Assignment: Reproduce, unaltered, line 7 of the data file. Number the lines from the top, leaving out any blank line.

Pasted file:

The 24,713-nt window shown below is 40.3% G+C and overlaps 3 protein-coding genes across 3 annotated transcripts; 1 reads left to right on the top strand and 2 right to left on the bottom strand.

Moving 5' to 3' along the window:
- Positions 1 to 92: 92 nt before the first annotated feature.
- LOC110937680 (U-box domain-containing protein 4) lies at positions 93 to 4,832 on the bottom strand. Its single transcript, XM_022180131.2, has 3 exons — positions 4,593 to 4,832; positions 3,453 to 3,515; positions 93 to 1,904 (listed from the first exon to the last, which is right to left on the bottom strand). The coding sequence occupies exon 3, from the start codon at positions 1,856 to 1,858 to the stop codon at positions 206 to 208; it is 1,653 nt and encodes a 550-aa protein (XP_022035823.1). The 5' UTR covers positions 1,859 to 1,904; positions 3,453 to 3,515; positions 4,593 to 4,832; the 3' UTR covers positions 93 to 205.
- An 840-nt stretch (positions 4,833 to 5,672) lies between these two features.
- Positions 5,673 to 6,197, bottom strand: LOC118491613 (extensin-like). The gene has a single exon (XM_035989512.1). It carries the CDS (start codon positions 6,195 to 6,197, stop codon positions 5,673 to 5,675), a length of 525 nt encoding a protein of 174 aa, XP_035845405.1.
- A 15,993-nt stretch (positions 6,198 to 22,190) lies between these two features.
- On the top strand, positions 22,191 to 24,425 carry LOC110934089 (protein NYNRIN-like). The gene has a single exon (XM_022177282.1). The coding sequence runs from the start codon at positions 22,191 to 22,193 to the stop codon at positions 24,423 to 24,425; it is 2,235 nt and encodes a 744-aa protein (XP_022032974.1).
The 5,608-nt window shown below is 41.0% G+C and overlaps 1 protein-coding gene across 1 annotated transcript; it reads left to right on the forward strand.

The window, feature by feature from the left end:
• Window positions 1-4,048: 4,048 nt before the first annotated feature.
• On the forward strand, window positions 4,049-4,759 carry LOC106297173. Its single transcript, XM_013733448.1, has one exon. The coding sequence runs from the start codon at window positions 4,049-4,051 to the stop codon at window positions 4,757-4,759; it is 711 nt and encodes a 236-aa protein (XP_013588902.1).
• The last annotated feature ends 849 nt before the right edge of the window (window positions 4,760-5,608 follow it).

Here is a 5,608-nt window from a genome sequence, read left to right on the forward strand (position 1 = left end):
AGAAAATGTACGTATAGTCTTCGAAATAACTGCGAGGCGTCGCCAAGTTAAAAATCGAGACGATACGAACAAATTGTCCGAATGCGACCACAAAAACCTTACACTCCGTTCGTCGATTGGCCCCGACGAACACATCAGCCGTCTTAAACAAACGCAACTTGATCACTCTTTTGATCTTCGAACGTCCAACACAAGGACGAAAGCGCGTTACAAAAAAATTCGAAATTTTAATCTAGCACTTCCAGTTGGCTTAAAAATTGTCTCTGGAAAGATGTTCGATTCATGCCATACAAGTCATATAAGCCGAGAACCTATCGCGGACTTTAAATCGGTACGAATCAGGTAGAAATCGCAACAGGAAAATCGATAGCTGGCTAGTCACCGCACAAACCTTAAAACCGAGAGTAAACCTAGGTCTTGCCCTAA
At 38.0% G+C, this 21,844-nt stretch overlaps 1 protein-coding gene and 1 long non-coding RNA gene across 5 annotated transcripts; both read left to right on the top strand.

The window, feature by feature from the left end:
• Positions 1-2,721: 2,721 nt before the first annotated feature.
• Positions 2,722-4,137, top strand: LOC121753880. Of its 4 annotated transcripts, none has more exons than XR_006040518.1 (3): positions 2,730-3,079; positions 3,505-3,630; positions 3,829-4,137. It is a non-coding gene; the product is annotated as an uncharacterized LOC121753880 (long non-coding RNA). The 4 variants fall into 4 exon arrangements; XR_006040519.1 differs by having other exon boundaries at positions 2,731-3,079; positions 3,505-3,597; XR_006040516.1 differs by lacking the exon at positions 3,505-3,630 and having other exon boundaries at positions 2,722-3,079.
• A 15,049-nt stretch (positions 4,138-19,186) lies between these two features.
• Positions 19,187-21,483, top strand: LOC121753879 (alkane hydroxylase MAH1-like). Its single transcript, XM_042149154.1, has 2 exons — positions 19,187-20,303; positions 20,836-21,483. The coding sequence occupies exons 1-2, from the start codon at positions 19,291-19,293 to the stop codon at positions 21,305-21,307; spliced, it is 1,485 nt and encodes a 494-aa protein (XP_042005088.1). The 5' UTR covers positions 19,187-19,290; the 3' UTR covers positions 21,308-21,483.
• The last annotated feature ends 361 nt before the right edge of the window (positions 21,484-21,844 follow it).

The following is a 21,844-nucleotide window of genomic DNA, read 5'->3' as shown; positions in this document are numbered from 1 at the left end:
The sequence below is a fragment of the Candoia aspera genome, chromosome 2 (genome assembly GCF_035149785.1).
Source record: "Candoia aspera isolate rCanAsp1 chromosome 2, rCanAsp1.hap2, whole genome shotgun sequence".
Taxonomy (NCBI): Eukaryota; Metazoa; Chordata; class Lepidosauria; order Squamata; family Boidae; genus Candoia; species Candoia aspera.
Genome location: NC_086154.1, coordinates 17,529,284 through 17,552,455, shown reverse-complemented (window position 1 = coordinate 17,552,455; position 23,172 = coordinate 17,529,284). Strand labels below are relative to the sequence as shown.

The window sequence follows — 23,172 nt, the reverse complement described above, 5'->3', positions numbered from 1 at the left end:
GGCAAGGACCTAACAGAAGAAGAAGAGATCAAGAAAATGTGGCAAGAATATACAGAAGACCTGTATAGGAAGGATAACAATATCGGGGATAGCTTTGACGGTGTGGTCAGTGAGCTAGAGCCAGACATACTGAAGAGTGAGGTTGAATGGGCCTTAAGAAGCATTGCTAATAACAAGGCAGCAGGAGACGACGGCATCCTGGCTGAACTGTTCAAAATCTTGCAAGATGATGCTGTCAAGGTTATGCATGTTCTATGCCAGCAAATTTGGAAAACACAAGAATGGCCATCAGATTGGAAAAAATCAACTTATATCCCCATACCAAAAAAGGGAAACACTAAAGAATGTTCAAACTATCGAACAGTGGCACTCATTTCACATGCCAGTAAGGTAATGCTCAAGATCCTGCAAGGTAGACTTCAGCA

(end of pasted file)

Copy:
- A 15,993-nt stretch (positions 6,198 to 22,190) lies between these two features.